Jon Jones vs. Brock Lesnar Could Be the Biggest, Best Fight in UFC History

Chad Dundas@@chaddundasMMA Lead WriterJuly 30, 2017

LAS VEGAS, NV - JULY 9: Brock Lesnar prepares to fight Mark Hunt during the UFC 200 event at T-Mobile Arena on July 9, 2016 in Las Vegas, Nevada. (Photo by Rey Del Rio/Getty Images)
Rey Del Rio/Getty Images

Life moves fast in MMA.

Immediately after the UFC completed what may turn out to be its biggest fight of 2017 on Saturday at UFC 214—with Jon Jones dispatching Daniel Cormier via a third-round knockout—next year's potential marquee attraction started getting loaded onto the launch pad.

"Brock Lesnar," Jones said on the mic after defeating Cormier to reclaim the organization's light heavyweight title. "If you want to know what it feels like to get your ass kicked by a guy who weighs 40 pounds less than you, meet me in the Octagon."

If Jones and Lesnar make good on their threats to fight each other at heavyweight during 2018, it would be an unbelievable spectacle. It would also be the leader in the clubhouse to become the UFC's biggest-selling fight of all time.

Both parties have independently said they're ready, and UFC President Dana White is interested in the idea. A blaze of attention has sparked around the potential fight after Bleacher Report's Jeremy Botter tweeted July 20 that Jones vs. Lesnar was at the top of the organization's wish list for the coming year:

As Botter noted, this bout is still a long way from becoming a reality. UFC vice president of athlete health and performance Jeff Novitzky debunked initial reports that Lesnar had already re-entered the UFC's drug-testing pool, per John Morgan of MMAjunkie. The big man would still have to serve the remaining time on a suspension he picked up after testing positive around his most recent comeback fight.

With Lesnar enjoying a lucrative but low-impact regular role with WWE, he could also merely be using all this Jones talk as a negotiating tactic for his next pro wrestling contract.

But we can dream, can't we? Joining me to discuss the possibility of Jones vs. Lesnar is Bleacher Report lead combat sports writer Jonathan Snowden.

LOS ANGELES, CA - JULY 26:  Jon Jones looks on during the UFC 214-Press Conference with Daniel Cormier July 26, 2017, in Los Angeles, California. (Photo by Kevork Djansezian/Zuffa LLC via Getty Images)
Kevork Djansezian/Zuffa LLC/Getty Images


Chad Dundas: On one hand, Jones vs. Lesnar seems too weird and wonderful to happen. It feels like something the UFC would have teased us with back in 2013, only to have it fall apart after a combination of injury, unsuccessful contract negotiations, drug-test failures and other mundane calamities.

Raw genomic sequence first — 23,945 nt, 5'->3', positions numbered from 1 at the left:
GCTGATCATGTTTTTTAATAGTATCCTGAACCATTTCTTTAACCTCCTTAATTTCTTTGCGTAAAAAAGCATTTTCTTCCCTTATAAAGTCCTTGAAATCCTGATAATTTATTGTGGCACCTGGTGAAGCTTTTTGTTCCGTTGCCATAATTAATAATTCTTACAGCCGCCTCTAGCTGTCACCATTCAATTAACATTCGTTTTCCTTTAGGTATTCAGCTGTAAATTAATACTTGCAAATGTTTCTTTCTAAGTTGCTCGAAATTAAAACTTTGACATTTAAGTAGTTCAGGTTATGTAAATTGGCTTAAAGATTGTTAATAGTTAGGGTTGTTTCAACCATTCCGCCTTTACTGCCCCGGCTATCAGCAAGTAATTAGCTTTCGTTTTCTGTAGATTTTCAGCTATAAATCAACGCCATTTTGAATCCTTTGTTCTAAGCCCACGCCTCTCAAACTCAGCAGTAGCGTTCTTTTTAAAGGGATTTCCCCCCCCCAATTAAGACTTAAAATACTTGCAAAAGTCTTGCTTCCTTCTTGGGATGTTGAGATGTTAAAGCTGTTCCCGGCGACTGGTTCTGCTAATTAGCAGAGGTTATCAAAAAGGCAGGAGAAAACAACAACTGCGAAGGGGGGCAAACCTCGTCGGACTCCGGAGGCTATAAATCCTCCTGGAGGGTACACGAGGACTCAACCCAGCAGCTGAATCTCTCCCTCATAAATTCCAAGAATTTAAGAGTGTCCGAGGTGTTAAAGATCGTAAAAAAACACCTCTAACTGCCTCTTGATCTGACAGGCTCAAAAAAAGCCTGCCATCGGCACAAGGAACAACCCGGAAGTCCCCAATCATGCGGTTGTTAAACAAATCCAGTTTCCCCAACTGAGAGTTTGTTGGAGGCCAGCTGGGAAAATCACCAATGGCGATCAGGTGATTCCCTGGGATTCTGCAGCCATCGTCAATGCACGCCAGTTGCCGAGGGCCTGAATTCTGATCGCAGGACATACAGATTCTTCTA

But if the journey of Floyd Mayweather vs. Conor McGregor from fantasy to reality has taught us anything, it's that we should be more careful about throwing around phrases like "never ever" and "publicity stunt."

Not to sound like a broken record, but we are more than a year into the WME-IMG era in the UFC, during which we have all been told that increasing revenue is the rule of the day. If our new Octagon overlords are serious about pumping up profits, Jones vs. Lesnar would be about the most effective move on the game board.

Could this fight happen? Would both guys take it? Would the MMA stars align to allow us to be this happy?

LAS VEGAS, NV - JULY 9: Brock Lesnar walks to the Octagon for his fight against Daniel Cornier during the UFC 200 event at T-Mobile Arena on July 9, 2016 in Las Vegas, Nevada. (Photo by Rey Del Rio/Getty Images)
Rey Del Rio/Getty Images


Jonathan Snowden: Both fighters would take the fight without a moment's hesitation. Did you see Jones address the possibility in a BT Sport interview? I haven't seen someone say "yes" that quickly since the last time I asked my wife whether she wanted me to watch the kids while she got some alone time.

As for Lesnar, I don't see any reason he wouldn't take the fight as well. Whatever flaws the man may have, cowardice and hesitancy are not among them. This is a guy who fought Frank Mir in just his second MMA bout and came back after five years of WWE hijinks to dismantle the UFC's hardest puncher in Mark Hunt.

Neither of these men knows fear in the way us mere mortals do.

My concern is this fight is too good to go down. UFC's track record when it comes to promoting superfights isn't so grand. We didn't get Frank Shamrock vs. Bas Rutten, Wanderlei Silva vs. Chuck Liddell in their primes, Fedor Emelianenko vs. Randy Couture or Anderson Silva vs. Georges St-Pierre. That's four "didn't gets" without scratching the surface of missed opportunities.

But the new UFC is all about finding ways to separate viewers from their money. And if we are any indication, an awful lot of viewers would be quick to toss $60 at White to see this fight.

DALLAS, TX - MAY 12: Jon Jones holds a UFC championship belt during the UFC Summer Kickoff Press Conference at the American Airlines Center on May 12, 2017 in Dallas, Texas. (Photo by Cooper Neill/Zuffa LLC/Zuffa LLC via Getty Images)